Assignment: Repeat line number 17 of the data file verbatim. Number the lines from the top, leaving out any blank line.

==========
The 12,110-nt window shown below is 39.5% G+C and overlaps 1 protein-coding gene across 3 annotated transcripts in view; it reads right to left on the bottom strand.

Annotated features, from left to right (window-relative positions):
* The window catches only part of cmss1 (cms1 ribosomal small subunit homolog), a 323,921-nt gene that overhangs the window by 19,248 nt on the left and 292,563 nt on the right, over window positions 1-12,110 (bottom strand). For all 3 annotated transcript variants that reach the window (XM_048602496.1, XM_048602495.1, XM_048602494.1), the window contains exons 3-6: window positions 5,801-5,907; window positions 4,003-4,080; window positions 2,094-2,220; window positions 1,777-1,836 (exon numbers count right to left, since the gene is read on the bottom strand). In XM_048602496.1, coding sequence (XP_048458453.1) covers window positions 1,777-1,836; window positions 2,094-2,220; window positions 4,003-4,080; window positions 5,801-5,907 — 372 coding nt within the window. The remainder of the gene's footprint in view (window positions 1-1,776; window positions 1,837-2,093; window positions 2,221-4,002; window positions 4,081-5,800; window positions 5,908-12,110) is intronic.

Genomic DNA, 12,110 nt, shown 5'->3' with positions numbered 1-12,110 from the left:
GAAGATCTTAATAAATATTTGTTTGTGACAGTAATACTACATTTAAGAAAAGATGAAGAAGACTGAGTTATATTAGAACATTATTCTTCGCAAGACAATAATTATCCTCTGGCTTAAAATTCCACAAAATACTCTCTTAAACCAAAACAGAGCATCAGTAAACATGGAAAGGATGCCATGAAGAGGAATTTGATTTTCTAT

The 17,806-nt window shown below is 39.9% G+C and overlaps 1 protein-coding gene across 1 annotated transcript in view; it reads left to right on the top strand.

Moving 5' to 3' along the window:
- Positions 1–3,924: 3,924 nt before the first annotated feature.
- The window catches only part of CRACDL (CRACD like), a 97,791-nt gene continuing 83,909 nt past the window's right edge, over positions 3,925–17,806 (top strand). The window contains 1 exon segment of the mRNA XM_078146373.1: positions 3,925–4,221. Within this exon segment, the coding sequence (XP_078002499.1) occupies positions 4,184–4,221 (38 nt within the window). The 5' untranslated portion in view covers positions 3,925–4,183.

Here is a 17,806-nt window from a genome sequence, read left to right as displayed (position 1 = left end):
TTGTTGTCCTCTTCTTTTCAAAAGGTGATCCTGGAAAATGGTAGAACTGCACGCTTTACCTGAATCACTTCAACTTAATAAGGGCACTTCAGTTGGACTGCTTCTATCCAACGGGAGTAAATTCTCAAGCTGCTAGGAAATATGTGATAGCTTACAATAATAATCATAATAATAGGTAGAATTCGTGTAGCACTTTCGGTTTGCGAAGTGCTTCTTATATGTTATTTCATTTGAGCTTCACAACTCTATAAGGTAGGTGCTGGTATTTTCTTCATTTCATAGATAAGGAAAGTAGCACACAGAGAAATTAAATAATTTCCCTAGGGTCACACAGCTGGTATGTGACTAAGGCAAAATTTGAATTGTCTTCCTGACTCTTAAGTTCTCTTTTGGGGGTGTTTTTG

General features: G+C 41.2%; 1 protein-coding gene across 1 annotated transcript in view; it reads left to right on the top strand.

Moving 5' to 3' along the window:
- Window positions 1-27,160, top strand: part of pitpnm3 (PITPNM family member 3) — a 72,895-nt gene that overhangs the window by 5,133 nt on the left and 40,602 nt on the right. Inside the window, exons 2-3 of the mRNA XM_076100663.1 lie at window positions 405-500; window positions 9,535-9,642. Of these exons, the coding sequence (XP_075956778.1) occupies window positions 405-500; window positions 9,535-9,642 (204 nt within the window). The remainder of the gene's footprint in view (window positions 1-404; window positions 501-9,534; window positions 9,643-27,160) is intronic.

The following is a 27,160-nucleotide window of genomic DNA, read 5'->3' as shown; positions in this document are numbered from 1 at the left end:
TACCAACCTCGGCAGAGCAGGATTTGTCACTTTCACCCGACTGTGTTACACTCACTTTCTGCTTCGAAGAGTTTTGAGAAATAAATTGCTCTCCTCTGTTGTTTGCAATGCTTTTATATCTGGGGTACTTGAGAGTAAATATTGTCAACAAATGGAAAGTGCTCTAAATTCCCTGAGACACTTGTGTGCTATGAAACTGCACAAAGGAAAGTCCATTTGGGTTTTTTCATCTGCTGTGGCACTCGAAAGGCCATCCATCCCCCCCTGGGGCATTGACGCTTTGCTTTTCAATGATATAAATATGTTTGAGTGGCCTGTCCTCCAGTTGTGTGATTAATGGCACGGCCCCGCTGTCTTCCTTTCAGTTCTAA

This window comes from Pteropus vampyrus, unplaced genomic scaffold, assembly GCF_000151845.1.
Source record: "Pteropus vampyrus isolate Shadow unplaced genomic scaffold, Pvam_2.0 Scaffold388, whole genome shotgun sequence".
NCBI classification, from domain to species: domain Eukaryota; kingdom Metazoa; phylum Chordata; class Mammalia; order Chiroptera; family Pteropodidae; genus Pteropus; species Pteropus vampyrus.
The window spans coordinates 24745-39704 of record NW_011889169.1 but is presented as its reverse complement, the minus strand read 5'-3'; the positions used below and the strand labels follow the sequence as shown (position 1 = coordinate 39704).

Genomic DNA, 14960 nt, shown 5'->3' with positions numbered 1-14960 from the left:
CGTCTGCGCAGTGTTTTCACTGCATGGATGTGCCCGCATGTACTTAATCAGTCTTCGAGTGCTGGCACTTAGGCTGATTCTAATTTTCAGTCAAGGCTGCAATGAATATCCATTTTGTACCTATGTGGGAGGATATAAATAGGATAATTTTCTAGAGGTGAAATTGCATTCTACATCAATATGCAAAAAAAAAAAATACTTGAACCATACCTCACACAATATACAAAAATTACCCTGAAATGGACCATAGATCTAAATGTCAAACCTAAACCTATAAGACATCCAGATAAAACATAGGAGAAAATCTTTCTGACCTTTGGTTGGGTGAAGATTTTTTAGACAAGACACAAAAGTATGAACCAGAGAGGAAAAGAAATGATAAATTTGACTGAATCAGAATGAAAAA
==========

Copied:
This window comes from Pteropus vampyrus, unplaced genomic scaffold, assembly GCF_000151845.1.